If the list of pros has you totally convinced that you want to live in Utah, you may want to read the cons before you pack up and move. There are some downsides to Utah, and they are listed below.
Con #1 – High Taxes
Utah is not considered a tax-friendly state. Utah residents pay more taxes than many other states. There is income tax, gas, property tax, alcohol taxes, cigarette taxes, and more. Utah has a 6.10% base sales tax, with the total average rate of taxes in Utah is 7.10%. This is higher than the national average and you will find that taxes add up quickly when living in Utah.
Con #2 – Developing Quickly
Utah development is on the rise. In the last few years, the entire state has started to boom. Especially after covid-19, people have been flocking to Utah from all over the country, including California, New York, and more. With Utah gaining popularity among the tech industry, they are becoming the “Silicon Slopes.”
Con #3 – Housing Prices Rising Quickly
With the influx of people and development on the rise, housing prices are on the up as well. Although housing is affordable, the GDP, growing population, and increasing job market are sending the housing prices up. They will continue to rise in the coming years, and if you do not act quickly, this could become a problem for retirees.
Con #4 – Prominent Mormon Community
Roughly 60% of Utah’s population is part of the Mormon religion. Although this makes the state very friendly and arguably nicer than less religious populations, it can be difficult to fit in if you are not part of the faith.
As you head south, the percentage increases, with some areas being 80% or more Mormon. This can be threatening or off-putting for people that do not know much about the religion or have differing faiths. It is almost a guarantee that you will be approached by Mormons and told about their religion in hopes of converting you at some point while you live there.
Con #5 – Extremely Republican Government
Going hand in hand with the Mormon religion, the government is very conservative. Although Salt Lake City itself is a predominantly Democratic city, the government as a whole is not. If you are a strong democrat or have very liberal ideals, then living in a red state might be an issue for you.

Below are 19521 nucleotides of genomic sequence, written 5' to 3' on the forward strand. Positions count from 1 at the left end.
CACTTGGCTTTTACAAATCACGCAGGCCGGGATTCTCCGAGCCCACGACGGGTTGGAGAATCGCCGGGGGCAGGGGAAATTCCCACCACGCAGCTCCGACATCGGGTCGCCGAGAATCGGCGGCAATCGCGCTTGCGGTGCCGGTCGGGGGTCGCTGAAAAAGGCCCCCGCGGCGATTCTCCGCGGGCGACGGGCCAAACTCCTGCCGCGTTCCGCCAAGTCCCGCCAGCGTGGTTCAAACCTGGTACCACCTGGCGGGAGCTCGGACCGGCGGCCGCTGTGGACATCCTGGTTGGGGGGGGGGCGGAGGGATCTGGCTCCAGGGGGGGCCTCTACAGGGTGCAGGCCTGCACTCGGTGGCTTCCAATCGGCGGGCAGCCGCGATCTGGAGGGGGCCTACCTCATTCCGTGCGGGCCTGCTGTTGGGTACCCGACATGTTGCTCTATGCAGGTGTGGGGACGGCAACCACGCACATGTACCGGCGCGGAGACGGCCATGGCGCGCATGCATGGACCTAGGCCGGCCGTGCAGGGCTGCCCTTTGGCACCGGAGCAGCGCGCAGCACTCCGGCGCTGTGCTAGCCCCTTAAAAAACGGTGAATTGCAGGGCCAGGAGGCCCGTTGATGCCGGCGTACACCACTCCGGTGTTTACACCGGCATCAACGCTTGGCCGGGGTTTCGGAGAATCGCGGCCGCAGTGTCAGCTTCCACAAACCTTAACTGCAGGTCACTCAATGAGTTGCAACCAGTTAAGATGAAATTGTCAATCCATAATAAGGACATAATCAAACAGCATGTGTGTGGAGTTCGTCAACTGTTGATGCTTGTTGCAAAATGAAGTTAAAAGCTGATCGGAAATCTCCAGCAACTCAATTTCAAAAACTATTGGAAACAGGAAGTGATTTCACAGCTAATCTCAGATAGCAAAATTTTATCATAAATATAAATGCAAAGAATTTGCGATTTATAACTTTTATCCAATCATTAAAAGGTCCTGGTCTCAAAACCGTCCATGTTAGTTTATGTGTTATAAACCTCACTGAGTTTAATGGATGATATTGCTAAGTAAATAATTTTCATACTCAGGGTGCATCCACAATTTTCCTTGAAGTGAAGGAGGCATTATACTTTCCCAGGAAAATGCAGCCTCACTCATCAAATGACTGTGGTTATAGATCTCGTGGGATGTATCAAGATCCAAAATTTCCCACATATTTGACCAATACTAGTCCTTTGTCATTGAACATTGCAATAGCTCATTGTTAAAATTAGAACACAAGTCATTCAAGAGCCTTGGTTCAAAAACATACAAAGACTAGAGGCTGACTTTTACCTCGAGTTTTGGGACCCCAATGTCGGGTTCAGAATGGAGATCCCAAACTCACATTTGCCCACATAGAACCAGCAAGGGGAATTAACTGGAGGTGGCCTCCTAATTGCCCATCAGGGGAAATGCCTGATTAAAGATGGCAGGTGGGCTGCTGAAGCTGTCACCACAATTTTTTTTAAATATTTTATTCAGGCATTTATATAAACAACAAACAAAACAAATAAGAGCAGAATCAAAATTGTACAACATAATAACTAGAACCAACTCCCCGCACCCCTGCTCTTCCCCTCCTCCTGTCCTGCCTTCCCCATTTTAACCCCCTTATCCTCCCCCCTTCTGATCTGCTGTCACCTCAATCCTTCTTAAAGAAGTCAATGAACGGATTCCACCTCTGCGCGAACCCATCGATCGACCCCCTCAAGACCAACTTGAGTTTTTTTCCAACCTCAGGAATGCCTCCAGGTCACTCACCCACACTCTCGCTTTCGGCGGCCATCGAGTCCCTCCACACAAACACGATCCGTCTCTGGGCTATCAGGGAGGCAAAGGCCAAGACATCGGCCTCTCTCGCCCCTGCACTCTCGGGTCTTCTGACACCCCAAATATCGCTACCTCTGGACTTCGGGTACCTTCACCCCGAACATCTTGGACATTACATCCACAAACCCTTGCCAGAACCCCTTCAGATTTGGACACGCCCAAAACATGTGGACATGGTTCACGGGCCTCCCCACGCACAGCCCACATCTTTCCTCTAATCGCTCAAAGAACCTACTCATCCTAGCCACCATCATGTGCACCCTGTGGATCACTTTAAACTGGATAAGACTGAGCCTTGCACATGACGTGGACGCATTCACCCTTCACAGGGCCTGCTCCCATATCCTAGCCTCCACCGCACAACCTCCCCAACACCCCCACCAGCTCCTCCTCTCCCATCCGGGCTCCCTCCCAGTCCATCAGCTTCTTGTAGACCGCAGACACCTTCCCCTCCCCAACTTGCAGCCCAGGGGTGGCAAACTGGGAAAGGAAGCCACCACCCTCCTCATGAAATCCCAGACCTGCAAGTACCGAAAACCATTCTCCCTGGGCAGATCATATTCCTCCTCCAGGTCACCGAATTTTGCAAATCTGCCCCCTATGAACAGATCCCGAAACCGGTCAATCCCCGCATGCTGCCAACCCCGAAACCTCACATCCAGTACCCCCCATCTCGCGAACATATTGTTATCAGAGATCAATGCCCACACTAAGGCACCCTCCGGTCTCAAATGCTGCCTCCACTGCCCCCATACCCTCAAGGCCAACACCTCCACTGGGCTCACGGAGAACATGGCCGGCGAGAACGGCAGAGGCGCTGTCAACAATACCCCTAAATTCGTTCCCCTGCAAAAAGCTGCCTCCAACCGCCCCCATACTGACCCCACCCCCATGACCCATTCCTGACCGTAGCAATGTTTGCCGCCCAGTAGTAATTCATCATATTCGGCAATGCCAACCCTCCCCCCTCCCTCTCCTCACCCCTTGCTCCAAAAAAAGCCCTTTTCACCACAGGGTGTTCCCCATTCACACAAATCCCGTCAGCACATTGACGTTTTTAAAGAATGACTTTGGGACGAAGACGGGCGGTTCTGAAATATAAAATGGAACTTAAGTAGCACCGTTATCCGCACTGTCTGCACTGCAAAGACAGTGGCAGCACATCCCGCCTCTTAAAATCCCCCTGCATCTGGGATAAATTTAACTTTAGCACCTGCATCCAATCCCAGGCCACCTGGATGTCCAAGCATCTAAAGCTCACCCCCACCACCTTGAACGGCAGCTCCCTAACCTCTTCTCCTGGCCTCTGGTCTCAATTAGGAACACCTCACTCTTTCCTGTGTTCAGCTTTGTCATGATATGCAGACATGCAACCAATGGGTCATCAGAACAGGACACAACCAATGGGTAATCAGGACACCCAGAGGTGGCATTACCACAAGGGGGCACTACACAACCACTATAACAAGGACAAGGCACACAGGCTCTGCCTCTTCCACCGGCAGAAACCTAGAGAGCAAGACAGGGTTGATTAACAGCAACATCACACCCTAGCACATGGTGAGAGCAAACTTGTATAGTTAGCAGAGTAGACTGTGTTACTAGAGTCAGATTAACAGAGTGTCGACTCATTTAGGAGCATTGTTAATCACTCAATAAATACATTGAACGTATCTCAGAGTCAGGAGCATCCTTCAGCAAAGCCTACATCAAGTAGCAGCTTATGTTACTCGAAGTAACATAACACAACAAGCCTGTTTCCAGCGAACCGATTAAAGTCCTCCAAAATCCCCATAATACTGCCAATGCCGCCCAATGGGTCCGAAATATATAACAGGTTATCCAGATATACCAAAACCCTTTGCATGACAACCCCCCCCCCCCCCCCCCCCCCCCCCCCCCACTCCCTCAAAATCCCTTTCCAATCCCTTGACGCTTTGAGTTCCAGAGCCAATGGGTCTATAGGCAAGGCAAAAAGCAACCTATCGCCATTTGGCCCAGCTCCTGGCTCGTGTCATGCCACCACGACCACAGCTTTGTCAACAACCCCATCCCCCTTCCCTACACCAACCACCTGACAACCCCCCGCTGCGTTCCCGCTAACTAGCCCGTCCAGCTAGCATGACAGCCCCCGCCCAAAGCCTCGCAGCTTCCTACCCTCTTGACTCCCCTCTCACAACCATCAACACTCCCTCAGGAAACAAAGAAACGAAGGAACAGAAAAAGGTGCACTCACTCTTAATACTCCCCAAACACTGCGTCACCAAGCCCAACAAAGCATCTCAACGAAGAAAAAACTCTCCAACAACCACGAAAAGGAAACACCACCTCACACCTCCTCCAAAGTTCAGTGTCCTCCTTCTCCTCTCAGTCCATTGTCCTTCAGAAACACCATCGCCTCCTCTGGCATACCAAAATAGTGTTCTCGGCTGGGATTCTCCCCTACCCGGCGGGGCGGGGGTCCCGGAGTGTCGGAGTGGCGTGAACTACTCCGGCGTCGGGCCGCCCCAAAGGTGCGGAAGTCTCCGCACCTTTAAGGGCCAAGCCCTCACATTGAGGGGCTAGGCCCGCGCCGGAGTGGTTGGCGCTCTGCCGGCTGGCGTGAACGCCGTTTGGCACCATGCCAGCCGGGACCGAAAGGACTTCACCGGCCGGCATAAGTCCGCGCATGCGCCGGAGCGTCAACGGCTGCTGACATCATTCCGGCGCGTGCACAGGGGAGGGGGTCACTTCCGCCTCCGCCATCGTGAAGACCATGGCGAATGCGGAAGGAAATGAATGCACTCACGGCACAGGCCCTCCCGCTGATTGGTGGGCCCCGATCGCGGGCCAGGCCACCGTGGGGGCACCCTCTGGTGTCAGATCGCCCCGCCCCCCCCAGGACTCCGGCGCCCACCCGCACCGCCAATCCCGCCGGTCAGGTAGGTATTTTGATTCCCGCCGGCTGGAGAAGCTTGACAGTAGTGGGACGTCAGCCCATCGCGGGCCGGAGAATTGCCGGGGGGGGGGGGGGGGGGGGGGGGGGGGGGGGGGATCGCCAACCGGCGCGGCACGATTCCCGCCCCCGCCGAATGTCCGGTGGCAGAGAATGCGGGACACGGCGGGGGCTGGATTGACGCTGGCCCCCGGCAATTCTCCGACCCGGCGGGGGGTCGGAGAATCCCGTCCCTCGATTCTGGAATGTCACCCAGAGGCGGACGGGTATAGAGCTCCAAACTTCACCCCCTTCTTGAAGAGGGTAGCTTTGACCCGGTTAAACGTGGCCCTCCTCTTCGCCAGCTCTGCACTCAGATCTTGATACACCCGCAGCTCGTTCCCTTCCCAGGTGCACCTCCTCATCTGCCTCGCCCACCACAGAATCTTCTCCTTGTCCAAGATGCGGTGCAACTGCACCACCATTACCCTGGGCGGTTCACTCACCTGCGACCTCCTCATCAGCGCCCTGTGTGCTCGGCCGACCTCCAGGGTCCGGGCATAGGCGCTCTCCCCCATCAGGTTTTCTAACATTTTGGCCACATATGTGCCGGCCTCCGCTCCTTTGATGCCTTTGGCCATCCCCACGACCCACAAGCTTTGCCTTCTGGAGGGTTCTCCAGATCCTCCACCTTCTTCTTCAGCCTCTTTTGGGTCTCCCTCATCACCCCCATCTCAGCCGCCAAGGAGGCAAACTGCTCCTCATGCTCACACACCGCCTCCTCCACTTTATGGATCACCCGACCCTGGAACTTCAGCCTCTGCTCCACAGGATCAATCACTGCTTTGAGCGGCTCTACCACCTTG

Con #6 – Can Get Very Cold With Lots of Snow
Winters across the state deliver cold temperatures and lots of snow. Temps are usually in the 20s in the winter, with them dipping even lower in the mountainous areas. If cold is not something you enjoy, consider taking Utah off of your list.
Con #7 – Can Also Get Extremely Hot
Summers in Utah, especially in southern Utah, can be extremely hot. With temps up to 115 degrees in the summer, it is not the place for people that hate the heat.
Con #8 – Air Quality
Air quality in Utah is a huge problem, especially in recent years. Salt Lake City is a valley shaped like a bowl, which traps a layer of air over the city and keeps all pollution in the city. In the winter. The inversion layer can sit over the city for weeks, with air quality getting worse each day.
If you have any sort of breathing issues, allergies, asthma, or more, then your breathing may be compromised during these times. There are even periods in the summer months where the inversion will creep in too.
Con #9 – Communities Are Spread Out
Although this may be considered a pro for some people, there is a lot of nothing in between different communities in Utah. If you drive from Green River to Salina, you will understand how there is a whole bunch of nothing for over a hundred miles.
Con #10 – Driving Can be Difficult
In the winter months, driving in the snow can be scary. Additionally, many local Utahns will tell you that the drivers in the state are not known for their great skills. After living in both Utah and Southern California for the majority of my life, I can say that Utah’s drivers are incredible compared to California, but many locals say that it is up for debate.